Quality of Life Research

, 18:689

Beyond Type D personality: reduced positive affect (anhedonia) predicts impaired health status in chronic heart failure

  • Aline J. Pelle
  • Susanne S. Pedersen
  • Balázs M. Szabó
  • Johan Denollet
Open AccessArticle

DOI: 10.1007/s11136-009-9485-z

Cite this article as:
Pelle, A.J., Pedersen, S.S., Szabó, B.M. et al. Qual Life Res (2009) 18: 689. doi:10.1007/s11136-009-9485-z

Abstract

Objective

Type D personality has been associated with impaired health status in chronic heart failure (CHF), but other psychological factors may also be important.

Aim

To determine whether non-Type D patients with low positive affect and Type D patients report lower health status, compared with non-Type D patients with high positive affect at 12-month follow-up in chronic heart failure.

Methods

Consecutive CHF outpatients (n = 276) filled out the Short Form-12 (health status) and Health Complaints Scale (disease-specific complaints) at inclusion and 12-month follow-up, and the DS14 (Type D personality) and positive affect (Global Mood Scale) at inclusion. Three groups were composed: non-Type D patients without anhedonia, non-Type D patients with anhedonia, and Type D patients.

Results

After controlling for demographic and clinical confounders, and scores at inclusion, anhedonic non-Type D patients reported lower mental health status (β = –.19, P < .004), and more feelings of disability (β = .10, P = .04), marginally lower physical health status (β = −.11, P = .07), and equal levels of cardiac symptoms (β = .04, P = .43), when compared with non-Type D’s without anhedonia. Type D patients reported lower levels of impaired mental health status, more cardiac symptoms and feelings of disability (−.31 < β < .17, all Ps < .05). A trend was shown for physical health status (β = −.11, P = .09).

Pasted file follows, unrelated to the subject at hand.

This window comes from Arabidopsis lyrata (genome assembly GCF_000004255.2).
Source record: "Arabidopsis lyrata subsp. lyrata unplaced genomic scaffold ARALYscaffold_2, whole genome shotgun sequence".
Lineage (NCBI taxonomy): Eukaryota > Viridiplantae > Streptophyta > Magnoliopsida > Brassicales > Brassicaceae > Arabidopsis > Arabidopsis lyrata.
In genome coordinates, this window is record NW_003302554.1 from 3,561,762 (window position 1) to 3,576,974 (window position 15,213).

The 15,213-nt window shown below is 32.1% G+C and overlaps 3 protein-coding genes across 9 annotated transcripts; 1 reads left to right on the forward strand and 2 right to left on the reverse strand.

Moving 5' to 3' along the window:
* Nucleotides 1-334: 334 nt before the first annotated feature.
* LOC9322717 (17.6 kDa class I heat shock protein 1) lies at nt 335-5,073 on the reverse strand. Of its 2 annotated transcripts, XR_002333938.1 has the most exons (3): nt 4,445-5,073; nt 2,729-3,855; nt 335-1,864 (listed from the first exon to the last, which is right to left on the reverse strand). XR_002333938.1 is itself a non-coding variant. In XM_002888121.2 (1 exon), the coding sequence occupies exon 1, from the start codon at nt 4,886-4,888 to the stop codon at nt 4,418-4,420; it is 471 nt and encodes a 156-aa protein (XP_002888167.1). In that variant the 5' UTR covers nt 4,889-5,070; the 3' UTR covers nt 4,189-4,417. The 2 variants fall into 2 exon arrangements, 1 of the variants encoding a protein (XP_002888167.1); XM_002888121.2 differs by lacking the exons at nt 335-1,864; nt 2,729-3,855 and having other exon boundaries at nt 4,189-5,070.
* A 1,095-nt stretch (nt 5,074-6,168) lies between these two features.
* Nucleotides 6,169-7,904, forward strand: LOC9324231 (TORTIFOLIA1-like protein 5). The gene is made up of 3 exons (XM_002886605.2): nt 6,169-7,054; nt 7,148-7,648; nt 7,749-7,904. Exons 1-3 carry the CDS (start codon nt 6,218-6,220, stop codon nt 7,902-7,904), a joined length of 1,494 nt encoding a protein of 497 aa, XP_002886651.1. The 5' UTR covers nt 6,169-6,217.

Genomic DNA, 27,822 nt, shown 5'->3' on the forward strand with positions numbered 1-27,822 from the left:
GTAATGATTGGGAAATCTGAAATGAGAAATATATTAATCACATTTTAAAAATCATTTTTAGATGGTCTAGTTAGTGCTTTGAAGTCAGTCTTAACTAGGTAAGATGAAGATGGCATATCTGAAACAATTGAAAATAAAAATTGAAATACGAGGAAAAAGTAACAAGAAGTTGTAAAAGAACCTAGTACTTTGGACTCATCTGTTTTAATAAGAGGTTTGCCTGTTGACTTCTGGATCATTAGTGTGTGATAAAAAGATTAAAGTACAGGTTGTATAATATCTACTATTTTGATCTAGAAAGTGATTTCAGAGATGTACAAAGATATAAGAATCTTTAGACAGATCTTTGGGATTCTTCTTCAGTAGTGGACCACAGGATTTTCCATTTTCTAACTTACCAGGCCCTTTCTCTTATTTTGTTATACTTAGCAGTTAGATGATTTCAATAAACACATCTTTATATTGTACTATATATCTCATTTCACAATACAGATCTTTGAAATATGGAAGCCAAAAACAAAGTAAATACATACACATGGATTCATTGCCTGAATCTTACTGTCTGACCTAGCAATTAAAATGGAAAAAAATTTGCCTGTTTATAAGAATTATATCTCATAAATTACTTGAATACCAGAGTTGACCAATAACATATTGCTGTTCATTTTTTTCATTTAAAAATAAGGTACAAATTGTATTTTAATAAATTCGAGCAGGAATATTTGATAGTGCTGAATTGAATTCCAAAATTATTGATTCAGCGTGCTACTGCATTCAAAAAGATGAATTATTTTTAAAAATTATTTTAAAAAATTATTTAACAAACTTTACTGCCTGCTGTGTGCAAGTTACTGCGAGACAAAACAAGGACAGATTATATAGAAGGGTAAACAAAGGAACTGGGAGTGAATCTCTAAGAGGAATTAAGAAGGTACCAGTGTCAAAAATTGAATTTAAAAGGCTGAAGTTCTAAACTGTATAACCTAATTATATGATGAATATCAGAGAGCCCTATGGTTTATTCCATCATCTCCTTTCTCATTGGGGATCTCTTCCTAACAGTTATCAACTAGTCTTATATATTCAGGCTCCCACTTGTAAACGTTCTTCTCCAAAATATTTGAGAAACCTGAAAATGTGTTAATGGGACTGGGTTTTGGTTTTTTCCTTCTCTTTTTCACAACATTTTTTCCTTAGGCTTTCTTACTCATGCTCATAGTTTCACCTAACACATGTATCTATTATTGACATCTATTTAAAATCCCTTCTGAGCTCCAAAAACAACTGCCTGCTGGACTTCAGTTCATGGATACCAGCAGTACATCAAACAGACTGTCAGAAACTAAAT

Conclusion

Non-Type D patients low on positive affect and Type D patients report lower levels of health status in CHF, compared with non-Type D patients with high positive affect. Future studies need to determine whether lack of positive affect is associated with impaired clinical outcome.

Keywords

Chronic heart failureHealth statusHealth complaintsPositive affectType D personality

Abbreviations

ARB

Angiotensin receptor blockers

CABG

Coronary artery bypass grafting

CHD

Coronary heart disease

CHF

Chronic heart failure

COPD

Chronic obstructive pulmonary disease

CVD

Cardiovascular disease

DS14

Type D scale

GMS

Global mood scale

HCS

Health complaints scale

IRT

Item response theory

LVEF

Left ventricular ejection fraction

MCS

Mental component summary

MI

Myocardial infarction

NYHA

New York Heart Association functional class

OR

Odds ratio

PAD

Peripheral arterial disease

PCI

Percutaneous coronary intervention

PCS

Physical component summary

SF-12

Short form-12

TIA

Transient ischemic attack

Introduction

Psychological risk factors have been acknowledged in the onset and progression of coronary heart disease (CHD) [1]. Apart from the established detrimental effects of negative emotions, there’s a growing interest in the role of positive affect [2]. Positive and negative affect can be considered as two independent systems, with positive affect not solely being the opposite of negative affect [3], and the possibility that both types of affect can be present simultaneously [4]. High positive affect can be described as a state of high energy, full concentration, and pleasurable engagement, whereas high negative affect can be described as the tendency to report distress, discomfort, dissatisfaction, and feelings of hopelessness over time and situations [5].